4 Reasons to Add Weights to Your Workouts
Weightlifting is not just for body builders or gym fanatics – not at all. Adding weights to your workouts is a lot easier than you probably think and full of healthy benefits – here are four great reasons to give it a try, plus a beginner routine to get you started.
“Your fitness level is greatly enhanced by adding weightlifting [to your workouts], otherwise known as strength training,” says KaraLee Craig, a CanFitPro certified personal trainer and owner of GYMGUYZ - Greater Ottawa.
Get fitter and stronger
“Your body increases its muscle mass in response to strength training,” Craig explains. “Using dumbbells, resistance tubes, kettle bells, medicine balls or any external sources of resistance challenges muscles to become stronger and more lean [sic].”
Burn more calories
“As a result of weightlifting, our bodies increase muscle mass,” Craig says. And the greater the percentage of muscle within our bodies, the greater our metabolism, she explains. “… we are able to burn more calories for fuel when we pack on some muscle.”
Support your bones
Not only does weightlifting build and strengthen our muscles, it also strengthens our bones.
“Bones are living tissue, which means they are continuously breaking down, re-modelling and re-building. When you lift weights or engage in other resistance-training activities, your bones are stimulated to become more dense [sic] and therefore stronger,” Craig says.
“Strength training also provides the added benefit of strengthening the connective tissue that attaches muscle to bone,” she adds.
“Given that we lose approximately five to seven per cent of our muscle mass for every decade that we age,” says Craig, “strength training is an essential component of a comprehensive exercise program. It helps to preserve and better yet, to improve, strength, which correlates to maintaining a high level of function and independence as we age.”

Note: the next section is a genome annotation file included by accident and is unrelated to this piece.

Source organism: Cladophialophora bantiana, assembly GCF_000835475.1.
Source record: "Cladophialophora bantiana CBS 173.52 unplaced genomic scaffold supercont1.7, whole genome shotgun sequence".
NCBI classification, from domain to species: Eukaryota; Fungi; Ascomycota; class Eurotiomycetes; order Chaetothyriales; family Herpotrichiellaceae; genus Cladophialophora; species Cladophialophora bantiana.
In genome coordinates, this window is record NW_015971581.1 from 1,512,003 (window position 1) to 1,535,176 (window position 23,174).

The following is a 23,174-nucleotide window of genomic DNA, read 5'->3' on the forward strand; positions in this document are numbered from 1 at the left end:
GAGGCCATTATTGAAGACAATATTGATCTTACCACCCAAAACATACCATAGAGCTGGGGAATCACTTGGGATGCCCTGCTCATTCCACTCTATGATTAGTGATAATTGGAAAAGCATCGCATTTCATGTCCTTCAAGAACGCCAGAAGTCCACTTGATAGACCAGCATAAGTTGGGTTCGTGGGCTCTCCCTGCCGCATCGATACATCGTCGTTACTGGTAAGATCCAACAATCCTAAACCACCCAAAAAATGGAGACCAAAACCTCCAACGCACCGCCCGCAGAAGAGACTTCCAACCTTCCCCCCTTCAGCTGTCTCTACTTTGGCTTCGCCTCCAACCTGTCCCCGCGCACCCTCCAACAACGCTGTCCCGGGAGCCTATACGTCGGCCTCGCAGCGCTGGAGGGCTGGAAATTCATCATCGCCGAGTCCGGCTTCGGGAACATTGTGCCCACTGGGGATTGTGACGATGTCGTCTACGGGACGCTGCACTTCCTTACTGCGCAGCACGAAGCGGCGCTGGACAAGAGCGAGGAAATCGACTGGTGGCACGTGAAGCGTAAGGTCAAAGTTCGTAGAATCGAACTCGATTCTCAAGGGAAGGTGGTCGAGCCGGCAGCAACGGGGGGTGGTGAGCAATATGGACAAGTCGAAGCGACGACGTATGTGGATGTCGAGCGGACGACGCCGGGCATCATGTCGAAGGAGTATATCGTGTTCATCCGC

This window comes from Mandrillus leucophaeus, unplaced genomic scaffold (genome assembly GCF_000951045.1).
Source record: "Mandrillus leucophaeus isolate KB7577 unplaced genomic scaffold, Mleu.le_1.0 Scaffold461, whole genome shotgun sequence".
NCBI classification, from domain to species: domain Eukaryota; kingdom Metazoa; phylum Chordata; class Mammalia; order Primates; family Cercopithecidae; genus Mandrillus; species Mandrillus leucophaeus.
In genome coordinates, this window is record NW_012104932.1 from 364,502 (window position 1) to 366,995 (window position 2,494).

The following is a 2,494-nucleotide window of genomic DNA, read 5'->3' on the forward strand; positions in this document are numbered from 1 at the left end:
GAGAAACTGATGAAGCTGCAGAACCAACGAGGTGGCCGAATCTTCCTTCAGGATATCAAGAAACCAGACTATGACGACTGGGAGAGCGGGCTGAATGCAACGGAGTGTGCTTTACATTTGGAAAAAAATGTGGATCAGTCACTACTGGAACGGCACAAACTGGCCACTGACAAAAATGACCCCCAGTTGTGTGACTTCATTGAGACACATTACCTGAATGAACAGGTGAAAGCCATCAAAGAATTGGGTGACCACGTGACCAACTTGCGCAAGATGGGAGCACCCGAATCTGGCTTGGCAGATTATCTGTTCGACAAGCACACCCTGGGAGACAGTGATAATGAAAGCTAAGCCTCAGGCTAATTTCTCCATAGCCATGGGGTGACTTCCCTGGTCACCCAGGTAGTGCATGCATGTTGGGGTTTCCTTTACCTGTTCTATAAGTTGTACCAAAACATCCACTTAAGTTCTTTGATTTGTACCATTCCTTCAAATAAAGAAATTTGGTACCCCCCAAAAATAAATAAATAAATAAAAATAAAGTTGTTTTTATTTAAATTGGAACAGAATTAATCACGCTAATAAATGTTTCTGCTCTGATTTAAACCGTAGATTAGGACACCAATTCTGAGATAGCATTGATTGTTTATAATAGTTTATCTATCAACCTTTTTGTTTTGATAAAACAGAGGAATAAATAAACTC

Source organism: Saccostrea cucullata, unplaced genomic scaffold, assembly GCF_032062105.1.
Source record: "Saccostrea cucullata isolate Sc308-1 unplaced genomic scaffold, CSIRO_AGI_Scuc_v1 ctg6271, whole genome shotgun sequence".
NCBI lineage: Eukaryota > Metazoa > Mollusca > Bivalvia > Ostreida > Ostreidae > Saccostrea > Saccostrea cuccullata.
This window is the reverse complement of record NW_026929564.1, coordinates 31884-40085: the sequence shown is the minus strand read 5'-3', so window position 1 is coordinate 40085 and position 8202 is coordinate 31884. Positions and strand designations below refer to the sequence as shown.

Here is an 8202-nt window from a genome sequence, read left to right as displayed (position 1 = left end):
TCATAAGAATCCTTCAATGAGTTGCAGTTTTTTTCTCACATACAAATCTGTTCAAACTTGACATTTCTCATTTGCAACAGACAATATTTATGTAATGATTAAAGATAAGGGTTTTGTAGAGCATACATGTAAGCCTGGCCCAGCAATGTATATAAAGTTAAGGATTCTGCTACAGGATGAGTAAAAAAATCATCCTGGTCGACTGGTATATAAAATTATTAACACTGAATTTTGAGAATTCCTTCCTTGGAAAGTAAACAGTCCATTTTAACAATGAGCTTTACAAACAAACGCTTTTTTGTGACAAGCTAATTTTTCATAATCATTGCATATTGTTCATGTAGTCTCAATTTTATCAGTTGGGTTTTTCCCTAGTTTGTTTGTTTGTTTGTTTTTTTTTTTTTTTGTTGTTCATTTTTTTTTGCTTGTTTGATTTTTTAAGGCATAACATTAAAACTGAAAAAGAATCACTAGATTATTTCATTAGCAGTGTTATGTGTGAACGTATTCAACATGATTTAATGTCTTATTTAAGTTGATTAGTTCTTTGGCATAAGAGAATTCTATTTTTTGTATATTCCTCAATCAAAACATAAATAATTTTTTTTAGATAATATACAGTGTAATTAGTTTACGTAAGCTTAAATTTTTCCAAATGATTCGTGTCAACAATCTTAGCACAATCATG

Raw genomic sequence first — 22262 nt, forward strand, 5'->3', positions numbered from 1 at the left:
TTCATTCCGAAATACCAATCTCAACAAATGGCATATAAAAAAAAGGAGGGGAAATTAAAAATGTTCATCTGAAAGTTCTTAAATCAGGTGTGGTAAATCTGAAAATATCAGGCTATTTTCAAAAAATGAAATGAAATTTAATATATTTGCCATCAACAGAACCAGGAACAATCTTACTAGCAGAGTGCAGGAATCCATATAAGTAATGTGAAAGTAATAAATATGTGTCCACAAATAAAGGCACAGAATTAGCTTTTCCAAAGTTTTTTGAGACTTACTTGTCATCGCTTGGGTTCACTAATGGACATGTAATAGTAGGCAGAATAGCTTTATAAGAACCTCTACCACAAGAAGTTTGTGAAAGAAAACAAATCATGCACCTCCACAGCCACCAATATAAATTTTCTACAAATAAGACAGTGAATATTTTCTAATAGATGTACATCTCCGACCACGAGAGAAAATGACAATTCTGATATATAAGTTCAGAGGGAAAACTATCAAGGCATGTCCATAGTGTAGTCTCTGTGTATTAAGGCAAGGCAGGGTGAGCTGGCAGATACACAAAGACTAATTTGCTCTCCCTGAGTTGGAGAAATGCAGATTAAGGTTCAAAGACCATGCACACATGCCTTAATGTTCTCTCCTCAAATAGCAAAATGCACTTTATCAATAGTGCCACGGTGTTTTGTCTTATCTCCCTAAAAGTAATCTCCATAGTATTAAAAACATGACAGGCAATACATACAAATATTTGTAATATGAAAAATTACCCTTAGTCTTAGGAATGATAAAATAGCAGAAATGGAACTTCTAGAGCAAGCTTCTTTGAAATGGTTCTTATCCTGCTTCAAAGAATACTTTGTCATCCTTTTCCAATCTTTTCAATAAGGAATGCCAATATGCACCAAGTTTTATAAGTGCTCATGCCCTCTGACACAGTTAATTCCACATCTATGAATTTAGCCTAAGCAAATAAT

So how do you get started with weightlifting? As with any new thing, it can feel a little daunting, but Craig has provided a simple routine that you can try next time you work out.
As for what weight to start with, Craig recommends choosing a weight that makes you feel fatigued (but doesn’t compromise your form) by the 10th-12th repetition of a set.
Eventually, after you’ve been doing a weightlifting routine for a while, you’ll want to increase the amount you’re lifting.
“Increase in small increments like three [to] five pounds once you are able to complete at least two sets without minimal fatigue,” Craig says. “For larger muscle groups like those found in the legs, you can increase in greater increments like five [to] eight pounds. If form is compromised for any increase in resistance, consider a smaller incremental increase or add an additional set with the previous weight.”
KaraLee Craig’s Beginner Routine
Start with a five- to eight-minute warm-up, Craig says. Walk or jog at a moderate pace or perform a combination of simulated jump rope, jumping jacks, and running in place.
Then perform two or three rounds of the circuit below:
Squat with medicine ball: 10-12 reps
“Stand with your feet beneath your hips. While holding [a] five- to eight-pound medicine ball at chest height, lower your body as if sitting in a chair. Keep your back straight and your chest out. Stop when your thighs are parallel to the floor. Don’t let your knees move past your toes. Push up from your heels to return to your original position.”
Shoulder Raise: 10-12 reps
“Stand up straight holding three- to five-pound dumbbells at your sides. With abdominal muscles contracted, raise arms out to the side. Don’t go past the level of your shoulders. Return to start position.”
Stationary Lunge Right/Left Leg: 10-12 reps
“Stand with your feet together while holding five- to eight-pound dumbbells. Contract your abdominal muscles in towards your spine. Lift one foot off the floor and step forward. Shift your body weight onto the lead foot, placing it firmly on the floor. As you step forward into the lunge, focus on a downward movement of your hips toward the floor. Avoid driving your hips forward. Continue lowering your body to a comfortable position or until your front thigh becomes parallel with the floor Keep the back straight. Firmly push off with the front leg to return to your upright, starting position. Complete reps on one leg, then perform on other leg.”
Plank 12-16 seconds
“Lie on your stomach with your elbows close to your sides and directly under your shoulders and palms down. Engage your abdominal muscles. Tuck your toes under and straighten your legs. Slowly lift your torso and thighs off the floor. Keep your torso and legs rigid. Do not allow any sagging in your ribcage or low[er] back. Continue to breathe, supporting your own body weight while keeping the abdominals contracted. To increase difficulty, while holding plank position, alternate leg lifts, lifting foot about four inches off the ground each rep for [a] total of 10-20 reps.”